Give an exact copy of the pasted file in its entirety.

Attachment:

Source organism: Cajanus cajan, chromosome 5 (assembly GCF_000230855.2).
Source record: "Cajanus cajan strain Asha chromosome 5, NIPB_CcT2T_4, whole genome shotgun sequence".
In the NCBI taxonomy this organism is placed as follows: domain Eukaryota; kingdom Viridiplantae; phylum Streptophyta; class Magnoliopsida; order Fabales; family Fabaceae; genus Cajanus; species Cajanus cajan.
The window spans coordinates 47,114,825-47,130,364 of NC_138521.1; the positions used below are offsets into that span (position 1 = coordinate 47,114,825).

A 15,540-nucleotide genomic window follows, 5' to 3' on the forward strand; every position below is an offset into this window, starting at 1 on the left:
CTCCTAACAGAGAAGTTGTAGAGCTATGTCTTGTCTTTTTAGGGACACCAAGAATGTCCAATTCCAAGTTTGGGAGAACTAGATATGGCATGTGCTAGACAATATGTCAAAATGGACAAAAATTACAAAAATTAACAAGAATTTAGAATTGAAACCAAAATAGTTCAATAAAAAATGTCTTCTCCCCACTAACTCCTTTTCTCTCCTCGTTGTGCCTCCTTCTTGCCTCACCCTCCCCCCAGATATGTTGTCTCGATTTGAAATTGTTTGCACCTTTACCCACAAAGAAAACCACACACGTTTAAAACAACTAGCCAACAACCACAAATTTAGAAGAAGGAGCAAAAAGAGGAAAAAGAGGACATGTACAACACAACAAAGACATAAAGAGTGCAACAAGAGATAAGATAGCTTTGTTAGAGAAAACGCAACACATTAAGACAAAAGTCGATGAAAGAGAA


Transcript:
Source organism: Cajanus cajan, chromosome 5 (assembly GCF_000230855.2).
Source record: "Cajanus cajan strain Asha chromosome 5, NIPB_CcT2T_4, whole genome shotgun sequence".
In the NCBI taxonomy this organism is placed as follows: domain Eukaryota; kingdom Viridiplantae; phylum Streptophyta; class Magnoliopsida; order Fabales; family Fabaceae; genus Cajanus; species Cajanus cajan.
The window spans coordinates 47,114,825-47,130,364 of NC_138521.1; the positions used below are offsets into that span (position 1 = coordinate 47,114,825).

A 15,540-nucleotide genomic window follows, 5' to 3' on the forward strand; every position below is an offset into this window, starting at 1 on the left:
CTCCTAACAGAGAAGTTGTAGAGCTATGTCTTGTCTTTTTAGGGACACCAAGAATGTCCAATTCCAAGTTTGGGAGAACTAGATATGGCATGTGCTAGACAATATGTCAAAATGGACAAAAATTACAAAAATTAACAAGAATTTAGAATTGAAACCAAAATAGTTCAATAAAAAATGTCTTCTCCCCACTAACTCCTTTTCTCTCCTCGTTGTGCCTCCTTCTTGCCTCACCCTCCCCCCAGATATGTTGTCTCGATTTGAAATTGTTTGCACCTTTACCCACAAAGAAAACCACACACGTTTAAAACAACTAGCCAACAACCACAAATTTAGAAGAAGGAGCAAAAAGAGGAAAAAGAGGACATGTACAACACAACAAAGACATAAAGAGTGCAACAAGAGATAAGATAGCTTTGTTAGAGAAAACGCAACACATTAAGACAAAAGTCGATGAAAGAGAA